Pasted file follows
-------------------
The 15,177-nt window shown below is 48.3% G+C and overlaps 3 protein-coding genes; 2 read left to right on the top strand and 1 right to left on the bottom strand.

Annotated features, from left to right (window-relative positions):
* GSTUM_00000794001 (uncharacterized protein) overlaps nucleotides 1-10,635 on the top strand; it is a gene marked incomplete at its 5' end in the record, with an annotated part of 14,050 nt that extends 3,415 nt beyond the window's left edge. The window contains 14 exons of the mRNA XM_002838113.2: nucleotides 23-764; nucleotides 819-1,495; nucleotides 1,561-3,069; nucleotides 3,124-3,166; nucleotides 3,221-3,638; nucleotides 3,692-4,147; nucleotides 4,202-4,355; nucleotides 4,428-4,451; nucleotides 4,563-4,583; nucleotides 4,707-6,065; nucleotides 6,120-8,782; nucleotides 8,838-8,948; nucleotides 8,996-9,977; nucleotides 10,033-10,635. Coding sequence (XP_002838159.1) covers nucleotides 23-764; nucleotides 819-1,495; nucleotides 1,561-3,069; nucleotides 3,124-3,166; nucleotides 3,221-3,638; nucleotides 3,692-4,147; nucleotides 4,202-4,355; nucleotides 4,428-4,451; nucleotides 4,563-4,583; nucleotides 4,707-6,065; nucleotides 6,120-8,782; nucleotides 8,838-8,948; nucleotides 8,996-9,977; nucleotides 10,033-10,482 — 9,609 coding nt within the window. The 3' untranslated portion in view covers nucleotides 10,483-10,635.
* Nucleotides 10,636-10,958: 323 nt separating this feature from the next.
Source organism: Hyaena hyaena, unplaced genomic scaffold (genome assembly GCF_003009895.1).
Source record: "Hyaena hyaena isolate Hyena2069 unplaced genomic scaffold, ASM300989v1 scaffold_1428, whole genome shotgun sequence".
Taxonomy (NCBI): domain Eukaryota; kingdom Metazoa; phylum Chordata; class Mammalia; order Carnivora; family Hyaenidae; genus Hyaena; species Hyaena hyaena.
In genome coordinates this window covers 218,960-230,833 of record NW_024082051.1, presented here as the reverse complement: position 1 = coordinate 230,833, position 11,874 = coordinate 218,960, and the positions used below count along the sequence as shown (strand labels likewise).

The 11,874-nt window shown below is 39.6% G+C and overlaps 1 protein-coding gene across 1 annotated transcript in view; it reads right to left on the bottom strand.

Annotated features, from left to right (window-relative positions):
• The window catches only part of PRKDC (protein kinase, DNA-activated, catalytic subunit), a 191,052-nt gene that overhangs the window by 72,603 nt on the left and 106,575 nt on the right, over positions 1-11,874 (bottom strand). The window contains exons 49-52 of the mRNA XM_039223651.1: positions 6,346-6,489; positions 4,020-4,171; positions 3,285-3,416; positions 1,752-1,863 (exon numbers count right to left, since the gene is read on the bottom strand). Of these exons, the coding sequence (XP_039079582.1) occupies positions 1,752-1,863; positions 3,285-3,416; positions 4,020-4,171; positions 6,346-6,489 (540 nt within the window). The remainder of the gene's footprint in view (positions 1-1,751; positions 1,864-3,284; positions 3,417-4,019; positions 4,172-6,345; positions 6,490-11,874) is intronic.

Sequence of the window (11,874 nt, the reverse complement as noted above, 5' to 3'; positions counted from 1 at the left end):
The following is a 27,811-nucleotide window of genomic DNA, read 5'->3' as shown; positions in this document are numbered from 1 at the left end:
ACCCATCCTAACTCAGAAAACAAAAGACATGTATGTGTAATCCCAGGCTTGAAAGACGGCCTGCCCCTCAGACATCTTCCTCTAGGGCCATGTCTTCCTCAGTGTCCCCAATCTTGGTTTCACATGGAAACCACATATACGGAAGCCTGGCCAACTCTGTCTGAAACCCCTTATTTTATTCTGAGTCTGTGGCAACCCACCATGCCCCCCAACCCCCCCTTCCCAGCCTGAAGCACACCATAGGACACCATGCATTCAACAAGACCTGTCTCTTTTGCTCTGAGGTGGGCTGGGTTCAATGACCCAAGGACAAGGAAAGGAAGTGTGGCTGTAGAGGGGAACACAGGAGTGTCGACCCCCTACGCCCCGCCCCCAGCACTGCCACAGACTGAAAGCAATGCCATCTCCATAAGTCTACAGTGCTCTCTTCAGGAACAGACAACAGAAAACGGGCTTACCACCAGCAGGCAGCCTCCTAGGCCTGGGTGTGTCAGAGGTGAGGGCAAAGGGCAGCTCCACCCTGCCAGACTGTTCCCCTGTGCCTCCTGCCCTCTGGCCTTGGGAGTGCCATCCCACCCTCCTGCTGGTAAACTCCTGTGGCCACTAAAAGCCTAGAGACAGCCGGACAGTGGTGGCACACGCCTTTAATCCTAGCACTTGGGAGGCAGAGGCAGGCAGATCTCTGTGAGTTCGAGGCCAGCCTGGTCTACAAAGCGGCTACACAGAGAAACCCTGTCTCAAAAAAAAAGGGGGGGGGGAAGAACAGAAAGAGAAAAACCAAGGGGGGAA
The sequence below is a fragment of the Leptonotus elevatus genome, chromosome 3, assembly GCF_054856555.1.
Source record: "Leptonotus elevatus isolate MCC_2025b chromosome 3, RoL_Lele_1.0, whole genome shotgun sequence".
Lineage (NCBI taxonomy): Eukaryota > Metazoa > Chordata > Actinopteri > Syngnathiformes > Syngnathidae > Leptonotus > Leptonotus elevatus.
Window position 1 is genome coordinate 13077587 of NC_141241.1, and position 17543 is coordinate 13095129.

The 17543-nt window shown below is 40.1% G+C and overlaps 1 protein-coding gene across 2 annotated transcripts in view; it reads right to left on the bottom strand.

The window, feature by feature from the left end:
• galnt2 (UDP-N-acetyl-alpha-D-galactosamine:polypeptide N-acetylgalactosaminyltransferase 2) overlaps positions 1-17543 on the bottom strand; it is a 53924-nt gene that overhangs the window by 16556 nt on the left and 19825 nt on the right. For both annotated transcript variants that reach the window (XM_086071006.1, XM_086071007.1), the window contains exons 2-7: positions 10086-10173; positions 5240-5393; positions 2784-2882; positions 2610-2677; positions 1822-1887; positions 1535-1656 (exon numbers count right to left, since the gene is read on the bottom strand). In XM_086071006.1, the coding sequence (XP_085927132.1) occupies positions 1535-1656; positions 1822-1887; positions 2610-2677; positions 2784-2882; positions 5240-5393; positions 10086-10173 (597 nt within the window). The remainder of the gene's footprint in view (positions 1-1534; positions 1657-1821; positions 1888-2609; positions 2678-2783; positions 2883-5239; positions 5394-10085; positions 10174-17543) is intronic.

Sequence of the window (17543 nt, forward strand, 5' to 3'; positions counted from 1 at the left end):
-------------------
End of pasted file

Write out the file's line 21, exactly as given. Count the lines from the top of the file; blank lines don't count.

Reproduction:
• galnt2 (UDP-N-acetyl-alpha-D-galactosamine:polypeptide N-acetylgalactosaminyltransferase 2) overlaps positions 1-17543 on the bottom strand; it is a 53924-nt gene that overhangs the window by 16556 nt on the left and 19825 nt on the right. For both annotated transcript variants that reach the window (XM_086071006.1, XM_086071007.1), the window contains exons 2-7: positions 10086-10173; positions 5240-5393; positions 2784-2882; positions 2610-2677; positions 1822-1887; positions 1535-1656 (exon numbers count right to left, since the gene is read on the bottom strand). In XM_086071006.1, the coding sequence (XP_085927132.1) occupies positions 1535-1656; positions 1822-1887; positions 2610-2677; positions 2784-2882; positions 5240-5393; positions 10086-10173 (597 nt within the window). The remainder of the gene's footprint in view (positions 1-1534; positions 1657-1821; positions 1888-2609; positions 2678-2783; positions 2883-5239; positions 5394-10085; positions 10174-17543) is intronic.